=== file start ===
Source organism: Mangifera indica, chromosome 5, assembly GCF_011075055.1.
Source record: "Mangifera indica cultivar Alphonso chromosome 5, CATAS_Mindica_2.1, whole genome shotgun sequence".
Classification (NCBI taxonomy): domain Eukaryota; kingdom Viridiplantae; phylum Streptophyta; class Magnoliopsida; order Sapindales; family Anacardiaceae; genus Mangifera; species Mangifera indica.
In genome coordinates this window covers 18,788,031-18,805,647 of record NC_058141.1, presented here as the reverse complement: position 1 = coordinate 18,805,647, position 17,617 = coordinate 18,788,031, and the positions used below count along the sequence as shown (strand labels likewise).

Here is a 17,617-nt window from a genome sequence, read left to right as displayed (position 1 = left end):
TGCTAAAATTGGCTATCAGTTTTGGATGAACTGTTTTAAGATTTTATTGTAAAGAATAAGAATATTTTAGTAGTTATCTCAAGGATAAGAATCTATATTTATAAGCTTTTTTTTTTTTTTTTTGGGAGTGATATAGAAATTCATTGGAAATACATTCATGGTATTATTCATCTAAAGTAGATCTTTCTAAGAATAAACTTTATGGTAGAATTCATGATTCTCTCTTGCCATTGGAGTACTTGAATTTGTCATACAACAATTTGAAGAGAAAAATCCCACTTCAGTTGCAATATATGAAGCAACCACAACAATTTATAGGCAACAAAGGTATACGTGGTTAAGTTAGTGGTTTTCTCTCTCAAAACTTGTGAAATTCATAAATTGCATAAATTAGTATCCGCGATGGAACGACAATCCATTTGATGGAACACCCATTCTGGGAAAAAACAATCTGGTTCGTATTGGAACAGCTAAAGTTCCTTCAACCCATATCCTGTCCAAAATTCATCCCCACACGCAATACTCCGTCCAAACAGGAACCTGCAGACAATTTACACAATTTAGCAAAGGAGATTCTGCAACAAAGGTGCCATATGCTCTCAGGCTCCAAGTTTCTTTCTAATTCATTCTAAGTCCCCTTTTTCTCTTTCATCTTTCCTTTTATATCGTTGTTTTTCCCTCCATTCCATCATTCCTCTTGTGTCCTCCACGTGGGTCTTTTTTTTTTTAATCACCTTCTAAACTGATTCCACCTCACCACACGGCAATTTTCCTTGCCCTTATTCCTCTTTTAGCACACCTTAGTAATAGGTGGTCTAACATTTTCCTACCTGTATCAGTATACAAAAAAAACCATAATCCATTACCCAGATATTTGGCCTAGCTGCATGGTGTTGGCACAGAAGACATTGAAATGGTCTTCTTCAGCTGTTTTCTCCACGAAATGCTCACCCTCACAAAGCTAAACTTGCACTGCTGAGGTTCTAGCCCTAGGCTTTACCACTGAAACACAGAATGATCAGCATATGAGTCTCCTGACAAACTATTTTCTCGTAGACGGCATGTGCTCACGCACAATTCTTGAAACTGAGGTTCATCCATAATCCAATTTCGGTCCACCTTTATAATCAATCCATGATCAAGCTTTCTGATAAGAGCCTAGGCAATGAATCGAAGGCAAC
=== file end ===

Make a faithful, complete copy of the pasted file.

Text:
Source organism: Mangifera indica, chromosome 5, assembly GCF_011075055.1.
Source record: "Mangifera indica cultivar Alphonso chromosome 5, CATAS_Mindica_2.1, whole genome shotgun sequence".
Classification (NCBI taxonomy): domain Eukaryota; kingdom Viridiplantae; phylum Streptophyta; class Magnoliopsida; order Sapindales; family Anacardiaceae; genus Mangifera; species Mangifera indica.
In genome coordinates this window covers 18,788,031-18,805,647 of record NC_058141.1, presented here as the reverse complement: position 1 = coordinate 18,805,647, position 17,617 = coordinate 18,788,031, and the positions used below count along the sequence as shown (strand labels likewise).

Here is a 17,617-nt window from a genome sequence, read left to right as displayed (position 1 = left end):
TGCTAAAATTGGCTATCAGTTTTGGATGAACTGTTTTAAGATTTTATTGTAAAGAATAAGAATATTTTAGTAGTTATCTCAAGGATAAGAATCTATATTTATAAGCTTTTTTTTTTTTTTTTTGGGAGTGATATAGAAATTCATTGGAAATACATTCATGGTATTATTCATCTAAAGTAGATCTTTCTAAGAATAAACTTTATGGTAGAATTCATGATTCTCTCTTGCCATTGGAGTACTTGAATTTGTCATACAACAATTTGAAGAGAAAAATCCCACTTCAGTTGCAATATATGAAGCAACCACAACAATTTATAGGCAACAAAGGTATACGTGGTTAAGTTAGTGGTTTTCTCTCTCAAAACTTGTGAAATTCATAAATTGCATAAATTAGTATCCGCGATGGAACGACAATCCATTTGATGGAACACCCATTCTGGGAAAAAACAATCTGGTTCGTATTGGAACAGCTAAAGTTCCTTCAACCCATATCCTGTCCAAAATTCATCCCCACACGCAATACTCCGTCCAAACAGGAACCTGCAGACAATTTACACAATTTAGCAAAGGAGATTCTGCAACAAAGGTGCCATATGCTCTCAGGCTCCAAGTTTCTTTCTAATTCATTCTAAGTCCCCTTTTTCTCTTTCATCTTTCCTTTTATATCGTTGTTTTTCCCTCCATTCCATCATTCCTCTTGTGTCCTCCACGTGGGTCTTTTTTTTTTTAATCACCTTCTAAACTGATTCCACCTCACCACACGGCAATTTTCCTTGCCCTTATTCCTCTTTTAGCACACCTTAGTAATAGGTGGTCTAACATTTTCCTACCTGTATCAGTATACAAAAAAAACCATAATCCATTACCCAGATATTTGGCCTAGCTGCATGGTGTTGGCACAGAAGACATTGAAATGGTCTTCTTCAGCTGTTTTCTCCACGAAATGCTCACCCTCACAAAGCTAAACTTGCACTGCTGAGGTTCTAGCCCTAGGCTTTACCACTGAAACACAGAATGATCAGCATATGAGTCTCCTGACAAACTATTTTCTCGTAGACGGCATGTGCTCACGCACAATTCTTGAAACTGAGGTTCATCCATAATCCAATTTCGGTCCACCTTTATAATCAATCCATGATCAAGCTTTCTGATAAGAGCCTAGGCAATGAATCGAAGGCAAC